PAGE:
The inspiration for this recipe came from watching a farmer harvesting his sweet potatoes. They look really beautiful coming out of the ground, their terracotta skin mirroring the colour of the soil, lying there baking in the warmth of the sun.
Martinique, an island in the eastern Caribbean Sea, is part of the French Caribbean. The first European to encounter the island was Christopher Columbus in 1502. Its official language is French, although many of its inhabitants also speak Créole Martiniquais.
Martinique has a hybrid cuisine, mixing elements of African, French, Caribbean and South Asian traditions. One of its most famous dishes is a unique curry with chicken and vegetables, made with a distinctive masala (spice mix) of Tamil (Indian) origin called Colombo.
The original curry recipe uses tamarind, coconut milk, yam (cassava) and rum. Martiniquan desserts and cakes incorporate pineapple, rum, and a wide range of local fruits.
I first came across this curry while watching Levi Roots Caribbean Food Made Easy. You may have noticed that I have a slight Caribbean food obsession going on at the moment, it all started with the mountain of scotch bonnet chilli peppers I have growing on a bush on my roof terrace that are now in my freezer. The plant is now producing its second harvest of the year.
In Levi’s version he uses butternut squash, aubergine and potatoes with his chicken and adds some mango and papaya too. I thought sweet potatoes would be a lovely substitute for the original yams and went with Levi’s aubergine as well. The aubergine just melts into the sauce, thickening it and bringing everything together, it’s genius. In the absence of mango or papaya I added some fresh pineapple and it works.
This is a spicy, sweet, exotic tasting curry with a real taste of the Caribbean..
Martinique Sweet Potato Coconut Curry with Aubergine & Pineapple
Serves 4, vegan, gluten-free. Adapted from Levi Roots Caribbean Food Made Easy
For the Colombo Spice Mix: makes about 3/4 cup can be halved. Store in an airtight container
- 3 tbsp cumin seeds
- 3 tbsp coriander seeds
- 1 tbsp mustard seeds
- 1 tbsp fenugreek seeds (I didn’t have any so left it out)
- 1 tbsp black peppercorns
- 1 tsp whole cloves
- 3 tbsp ground turmeric
In a large frying pan over a medium-high heat, toast all the whole spices (not the turmeric) until fragrant and lightly browned, 2 or 3 minutes. Don’t take your eyes of them, they will burn. Remove from the heat and tip into a spice grinder or mortar & pestle and grind to a powder.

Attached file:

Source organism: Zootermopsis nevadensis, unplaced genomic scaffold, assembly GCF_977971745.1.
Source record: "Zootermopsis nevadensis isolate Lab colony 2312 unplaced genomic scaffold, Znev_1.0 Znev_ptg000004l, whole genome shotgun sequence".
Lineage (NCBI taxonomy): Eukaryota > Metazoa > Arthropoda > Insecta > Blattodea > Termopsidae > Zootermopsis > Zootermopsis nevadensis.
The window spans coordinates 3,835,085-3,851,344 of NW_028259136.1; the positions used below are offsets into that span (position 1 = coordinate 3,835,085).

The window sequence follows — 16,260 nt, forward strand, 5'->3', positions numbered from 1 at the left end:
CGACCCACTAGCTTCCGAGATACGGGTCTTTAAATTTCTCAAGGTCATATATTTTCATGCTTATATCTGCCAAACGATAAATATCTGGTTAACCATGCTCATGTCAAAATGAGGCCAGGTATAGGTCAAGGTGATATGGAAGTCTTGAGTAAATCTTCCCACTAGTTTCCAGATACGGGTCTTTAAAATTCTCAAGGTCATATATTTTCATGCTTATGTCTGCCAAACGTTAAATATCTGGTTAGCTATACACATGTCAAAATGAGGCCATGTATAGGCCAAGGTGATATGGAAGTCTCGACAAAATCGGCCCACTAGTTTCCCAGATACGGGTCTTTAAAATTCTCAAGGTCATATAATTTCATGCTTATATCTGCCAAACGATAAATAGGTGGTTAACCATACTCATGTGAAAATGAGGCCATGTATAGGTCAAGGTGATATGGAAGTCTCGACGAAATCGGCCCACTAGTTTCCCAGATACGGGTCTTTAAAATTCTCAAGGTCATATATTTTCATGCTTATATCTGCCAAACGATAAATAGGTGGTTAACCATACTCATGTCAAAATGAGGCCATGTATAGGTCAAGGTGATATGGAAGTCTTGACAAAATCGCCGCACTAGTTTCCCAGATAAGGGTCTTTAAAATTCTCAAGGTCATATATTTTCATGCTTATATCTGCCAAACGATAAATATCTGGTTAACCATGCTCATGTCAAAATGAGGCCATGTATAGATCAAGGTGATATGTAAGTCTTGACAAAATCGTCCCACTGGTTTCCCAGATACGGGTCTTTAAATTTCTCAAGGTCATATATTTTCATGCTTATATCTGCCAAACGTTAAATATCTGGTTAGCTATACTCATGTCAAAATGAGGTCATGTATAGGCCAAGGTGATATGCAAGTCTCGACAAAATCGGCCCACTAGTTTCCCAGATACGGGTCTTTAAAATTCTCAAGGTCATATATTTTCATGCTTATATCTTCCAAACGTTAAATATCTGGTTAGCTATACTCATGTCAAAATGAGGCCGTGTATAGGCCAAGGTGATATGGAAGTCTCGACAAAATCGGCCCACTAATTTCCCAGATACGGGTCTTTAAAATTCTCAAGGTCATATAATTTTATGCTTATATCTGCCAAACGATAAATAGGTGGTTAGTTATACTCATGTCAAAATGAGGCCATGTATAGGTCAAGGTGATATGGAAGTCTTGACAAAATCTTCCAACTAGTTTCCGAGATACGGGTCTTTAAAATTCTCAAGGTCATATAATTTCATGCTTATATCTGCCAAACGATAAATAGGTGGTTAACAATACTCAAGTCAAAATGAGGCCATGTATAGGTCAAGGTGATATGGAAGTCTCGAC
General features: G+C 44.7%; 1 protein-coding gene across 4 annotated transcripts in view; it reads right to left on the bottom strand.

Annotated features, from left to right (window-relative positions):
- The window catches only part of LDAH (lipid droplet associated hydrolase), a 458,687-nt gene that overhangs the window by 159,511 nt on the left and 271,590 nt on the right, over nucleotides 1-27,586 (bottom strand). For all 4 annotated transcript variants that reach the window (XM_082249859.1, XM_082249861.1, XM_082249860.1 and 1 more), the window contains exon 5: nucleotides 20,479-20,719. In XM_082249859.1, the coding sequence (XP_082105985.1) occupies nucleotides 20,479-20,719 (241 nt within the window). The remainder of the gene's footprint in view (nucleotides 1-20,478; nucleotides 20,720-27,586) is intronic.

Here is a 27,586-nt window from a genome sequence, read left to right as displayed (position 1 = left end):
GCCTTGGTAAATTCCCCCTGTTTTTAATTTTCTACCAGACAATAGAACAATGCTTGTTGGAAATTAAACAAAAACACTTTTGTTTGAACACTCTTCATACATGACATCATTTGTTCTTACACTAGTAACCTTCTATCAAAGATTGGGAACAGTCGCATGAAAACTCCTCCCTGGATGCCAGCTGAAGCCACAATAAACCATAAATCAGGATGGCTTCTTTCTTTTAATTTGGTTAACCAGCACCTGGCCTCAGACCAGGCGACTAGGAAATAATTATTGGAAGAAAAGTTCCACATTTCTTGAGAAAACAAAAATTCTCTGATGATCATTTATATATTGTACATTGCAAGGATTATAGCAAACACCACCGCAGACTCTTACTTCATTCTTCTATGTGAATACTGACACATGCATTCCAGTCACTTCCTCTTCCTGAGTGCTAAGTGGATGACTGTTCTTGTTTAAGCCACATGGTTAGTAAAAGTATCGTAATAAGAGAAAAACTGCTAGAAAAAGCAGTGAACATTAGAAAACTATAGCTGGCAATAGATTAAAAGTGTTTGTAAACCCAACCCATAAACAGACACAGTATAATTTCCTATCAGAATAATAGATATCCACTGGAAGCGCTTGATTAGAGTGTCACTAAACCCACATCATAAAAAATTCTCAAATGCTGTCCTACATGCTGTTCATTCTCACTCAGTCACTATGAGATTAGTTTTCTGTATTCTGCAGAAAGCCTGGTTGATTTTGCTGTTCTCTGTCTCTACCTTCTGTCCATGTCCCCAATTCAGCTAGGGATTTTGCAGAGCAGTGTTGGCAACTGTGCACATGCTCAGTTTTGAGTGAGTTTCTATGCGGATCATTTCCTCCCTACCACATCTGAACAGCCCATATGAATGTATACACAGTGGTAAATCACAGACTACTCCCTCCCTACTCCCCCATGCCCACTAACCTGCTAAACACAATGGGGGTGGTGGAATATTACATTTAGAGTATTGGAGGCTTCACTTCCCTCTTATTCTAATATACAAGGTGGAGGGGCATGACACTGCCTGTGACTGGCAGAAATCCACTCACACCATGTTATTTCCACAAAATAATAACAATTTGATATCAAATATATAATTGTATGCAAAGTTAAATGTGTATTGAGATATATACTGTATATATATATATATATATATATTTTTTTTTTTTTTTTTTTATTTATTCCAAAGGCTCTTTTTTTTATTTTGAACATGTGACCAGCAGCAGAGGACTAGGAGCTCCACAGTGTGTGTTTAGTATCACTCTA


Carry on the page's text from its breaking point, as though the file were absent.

Toast the turmeric in the same pan over a medium hight heat until fragrant & lightly browned, about 2 minutes. Combine the turmeric with the rest of the spices and store in an airtight container.
For the Curry:
- 1 tbsp Colombo powdered spice mix (see above)
- 2 large cloves garlic, finely chopped
- 1 onion, roughly chopped
- 3 scotch bonnet chillis (mine are small) use 1 large one, finely chopped
- 1 tsp salt
- 2 tbsp olive oil
- 1 large aubergine, cut into 2 cm cubes
- 1 large sweet potato, scrubbed and cut into 2 cm cubes
- 3 small green peppers (the long small frying peppers) deseeded and 2cm diced
- 1 tin coconut milk (400 ml)
- 400 ml veg stock
- 1 tbsp tamarind paste
- 2 bay leaves
- 1/2 small pineapple, core removed, cut into 2 cm cubes
- 1/2 lime, juiced
- 2 tbsp dark rum (optional)
- a handful of fresh coriander, chopped plus leaves for garnish
Heat the olive oil in a large saucepan over a medium heat then add the onions and cook for about 5 minutes until softened. Then add the garlic and chilli and cook for a further 2 minutes.
Add in the aubergine and sweet potato cubes and cook for about 4 minutes until just softening and turning golden brown. Stir the spice mix through to coat all the vegetables, cook for a further 2 minutes and season with 1 tsp salt.
Pour in the coconut milk and veg stock then add the tamarind paste and bay leaves. Stir well and bring to the boil then reduce the heat to a simmer, cover with a lid and continue to simmer for 30-40 minutes until the aubergine has melted into the sauce and the sweet potato is soft.
Add in the pineapple, lime juice and rum (if using), stir well, cover and simmer for another 5 minutes. Taste for seasoning, add more salt if necessary and stir through the chopped coriander.
Serve with plain basmati rice or roti bread to scoop up the delicious sauce.
Close you eyes and you can almost hear the waves gently lapping at the shore and the warm breeze in the palm trees.